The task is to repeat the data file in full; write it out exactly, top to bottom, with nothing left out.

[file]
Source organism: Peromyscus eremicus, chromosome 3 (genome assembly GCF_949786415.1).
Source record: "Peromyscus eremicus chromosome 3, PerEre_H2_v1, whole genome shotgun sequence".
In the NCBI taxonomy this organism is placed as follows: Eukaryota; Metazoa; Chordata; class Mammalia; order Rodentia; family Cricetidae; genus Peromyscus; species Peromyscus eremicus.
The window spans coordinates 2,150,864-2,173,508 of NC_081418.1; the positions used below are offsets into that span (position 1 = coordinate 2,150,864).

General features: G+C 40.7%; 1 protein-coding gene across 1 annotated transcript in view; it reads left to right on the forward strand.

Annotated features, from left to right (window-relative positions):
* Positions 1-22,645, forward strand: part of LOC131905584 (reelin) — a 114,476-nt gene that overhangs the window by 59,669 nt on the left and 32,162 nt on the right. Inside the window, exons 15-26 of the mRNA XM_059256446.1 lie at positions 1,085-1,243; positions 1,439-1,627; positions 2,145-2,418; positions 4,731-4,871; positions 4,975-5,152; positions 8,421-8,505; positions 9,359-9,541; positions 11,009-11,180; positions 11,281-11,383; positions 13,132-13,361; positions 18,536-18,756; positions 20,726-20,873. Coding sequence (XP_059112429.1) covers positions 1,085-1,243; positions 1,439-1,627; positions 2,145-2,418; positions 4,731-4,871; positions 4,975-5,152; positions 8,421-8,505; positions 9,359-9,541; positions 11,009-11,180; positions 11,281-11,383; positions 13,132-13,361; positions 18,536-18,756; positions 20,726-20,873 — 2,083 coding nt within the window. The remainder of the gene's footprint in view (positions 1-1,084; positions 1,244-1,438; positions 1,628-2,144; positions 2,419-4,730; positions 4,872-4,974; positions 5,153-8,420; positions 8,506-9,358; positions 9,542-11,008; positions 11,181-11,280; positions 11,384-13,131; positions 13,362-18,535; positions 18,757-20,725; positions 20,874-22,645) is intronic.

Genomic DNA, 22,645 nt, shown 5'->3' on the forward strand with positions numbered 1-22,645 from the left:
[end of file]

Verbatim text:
Source organism: Peromyscus eremicus, chromosome 3 (genome assembly GCF_949786415.1).
Source record: "Peromyscus eremicus chromosome 3, PerEre_H2_v1, whole genome shotgun sequence".
In the NCBI taxonomy this organism is placed as follows: Eukaryota; Metazoa; Chordata; class Mammalia; order Rodentia; family Cricetidae; genus Peromyscus; species Peromyscus eremicus.
The window spans coordinates 2,150,864-2,173,508 of NC_081418.1; the positions used below are offsets into that span (position 1 = coordinate 2,150,864).

General features: G+C 40.7%; 1 protein-coding gene across 1 annotated transcript in view; it reads left to right on the forward strand.

Annotated features, from left to right (window-relative positions):
* Positions 1-22,645, forward strand: part of LOC131905584 (reelin) — a 114,476-nt gene that overhangs the window by 59,669 nt on the left and 32,162 nt on the right. Inside the window, exons 15-26 of the mRNA XM_059256446.1 lie at positions 1,085-1,243; positions 1,439-1,627; positions 2,145-2,418; positions 4,731-4,871; positions 4,975-5,152; positions 8,421-8,505; positions 9,359-9,541; positions 11,009-11,180; positions 11,281-11,383; positions 13,132-13,361; positions 18,536-18,756; positions 20,726-20,873. Coding sequence (XP_059112429.1) covers positions 1,085-1,243; positions 1,439-1,627; positions 2,145-2,418; positions 4,731-4,871; positions 4,975-5,152; positions 8,421-8,505; positions 9,359-9,541; positions 11,009-11,180; positions 11,281-11,383; positions 13,132-13,361; positions 18,536-18,756; positions 20,726-20,873 — 2,083 coding nt within the window. The remainder of the gene's footprint in view (positions 1-1,084; positions 1,244-1,438; positions 1,628-2,144; positions 2,419-4,730; positions 4,872-4,974; positions 5,153-8,420; positions 8,506-9,358; positions 9,542-11,008; positions 11,181-11,280; positions 11,384-13,131; positions 13,362-18,535; positions 18,757-20,725; positions 20,874-22,645) is intronic.

Genomic DNA, 22,645 nt, shown 5'->3' on the forward strand with positions numbered 1-22,645 from the left: